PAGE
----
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Knee treatment wins NICE approval

1 November 2017 - 9:00am

Following a series of clinical trials the National Institute for Health and Care Excellence (NICE) has approved a surgical technique for treating a knee condition.

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The technique involves removing a small amount of cartilage from the patient’s knee

The treatment is called Autologous Chondrocyte Implantation (ACI) and is used to help patients with an articular cartilage defect of the knee, a condition that can lead to osteoarthritis. It tends to affect people in their 20s and 30s, often as result of a sporting injury.

But the NICE guidance stresses that surgery should only be considered once non-invasive approaches such as exercise, weight loss, physiotherapy, analgesia and corticosteroid injections have been exhausted.

It adds that evidence from the trials suggests that ACI is likely to be more successful in people who haven’t had any previous knee repair surgery and who have very little osteoarthritic damage to the knee.

Krysia Dziedzic, professor of musculoskeletal therapies at Keele University and a former NICE fellow, said that ACI offered ‘another option in the toolkit’ and could be added to clinical pathways for osteoarthritis. ‘But we wouldn’t be going from clinical diagnosis of osteoarthritis straight to this procedure,’ she stressed.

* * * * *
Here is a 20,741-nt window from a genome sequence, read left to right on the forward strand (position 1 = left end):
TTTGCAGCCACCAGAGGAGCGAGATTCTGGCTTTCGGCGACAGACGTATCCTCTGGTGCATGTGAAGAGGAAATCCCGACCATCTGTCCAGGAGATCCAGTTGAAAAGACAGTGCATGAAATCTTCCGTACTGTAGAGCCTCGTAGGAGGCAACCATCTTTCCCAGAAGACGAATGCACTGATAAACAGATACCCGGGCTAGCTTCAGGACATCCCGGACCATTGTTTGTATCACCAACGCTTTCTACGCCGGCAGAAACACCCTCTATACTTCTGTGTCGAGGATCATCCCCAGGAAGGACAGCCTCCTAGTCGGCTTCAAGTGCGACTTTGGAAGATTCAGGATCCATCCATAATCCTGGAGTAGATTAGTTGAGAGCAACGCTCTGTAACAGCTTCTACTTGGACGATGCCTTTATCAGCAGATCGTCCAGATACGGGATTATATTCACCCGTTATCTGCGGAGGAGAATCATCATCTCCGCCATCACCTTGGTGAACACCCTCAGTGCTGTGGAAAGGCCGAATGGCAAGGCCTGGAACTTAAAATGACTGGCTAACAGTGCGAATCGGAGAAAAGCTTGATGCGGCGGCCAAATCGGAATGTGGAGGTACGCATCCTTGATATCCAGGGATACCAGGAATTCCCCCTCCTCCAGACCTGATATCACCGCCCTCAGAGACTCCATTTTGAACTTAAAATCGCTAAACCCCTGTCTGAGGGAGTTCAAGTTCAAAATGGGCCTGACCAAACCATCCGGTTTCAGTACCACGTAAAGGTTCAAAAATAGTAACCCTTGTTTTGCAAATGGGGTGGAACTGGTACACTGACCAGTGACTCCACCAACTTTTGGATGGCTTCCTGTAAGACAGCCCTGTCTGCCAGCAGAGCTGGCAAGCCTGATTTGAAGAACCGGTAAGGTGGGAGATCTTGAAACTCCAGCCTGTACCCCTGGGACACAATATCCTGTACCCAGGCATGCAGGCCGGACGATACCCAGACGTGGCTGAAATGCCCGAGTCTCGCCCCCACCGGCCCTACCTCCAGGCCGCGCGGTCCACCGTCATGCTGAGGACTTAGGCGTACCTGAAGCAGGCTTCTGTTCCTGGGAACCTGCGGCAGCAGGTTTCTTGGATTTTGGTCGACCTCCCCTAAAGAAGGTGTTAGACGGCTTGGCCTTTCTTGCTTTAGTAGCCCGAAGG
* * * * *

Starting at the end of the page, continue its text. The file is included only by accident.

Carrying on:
Laboratory grown cells

The ACI technique involves removing a small amount of cartilage from the patient’s knee, using it to grow cells in a laboratory and then replanting these cells back in the patient’s knee, at an estimated cost of £16,000 per patient.

At the moment only one hospital in the UK – the Robert Jones and Agnes Hunt Orthopaedic Hospital (RJAH) in Oswestry, working in partnership with Keele University and the Orthopaedic Institute – offers the treatment.

But its consultant orthopaedic surgeon Professor James Richardson predicted that following NICE’s approval it could be taken up by other hospitals.

‘This news from NICE will be a great help to patients,’ he said. ‘A significant proportion of people with these defects are very upset at their inability to even play with their children as they are so disabled by the painful knee.’

An estimated 500 people currently suffer from a form of osteoarthritis of the knee that might be treatable by ACI. The RJAH is able to offer the procedure to 48 patients a year.

This story was amended on 9 November to make it clear that the NICE guidance approved ACI for articular cartilage defect, not as a treatment for osteorthritis.

While the treatment is relatively new in the UK, it has been used in Australia for some time.

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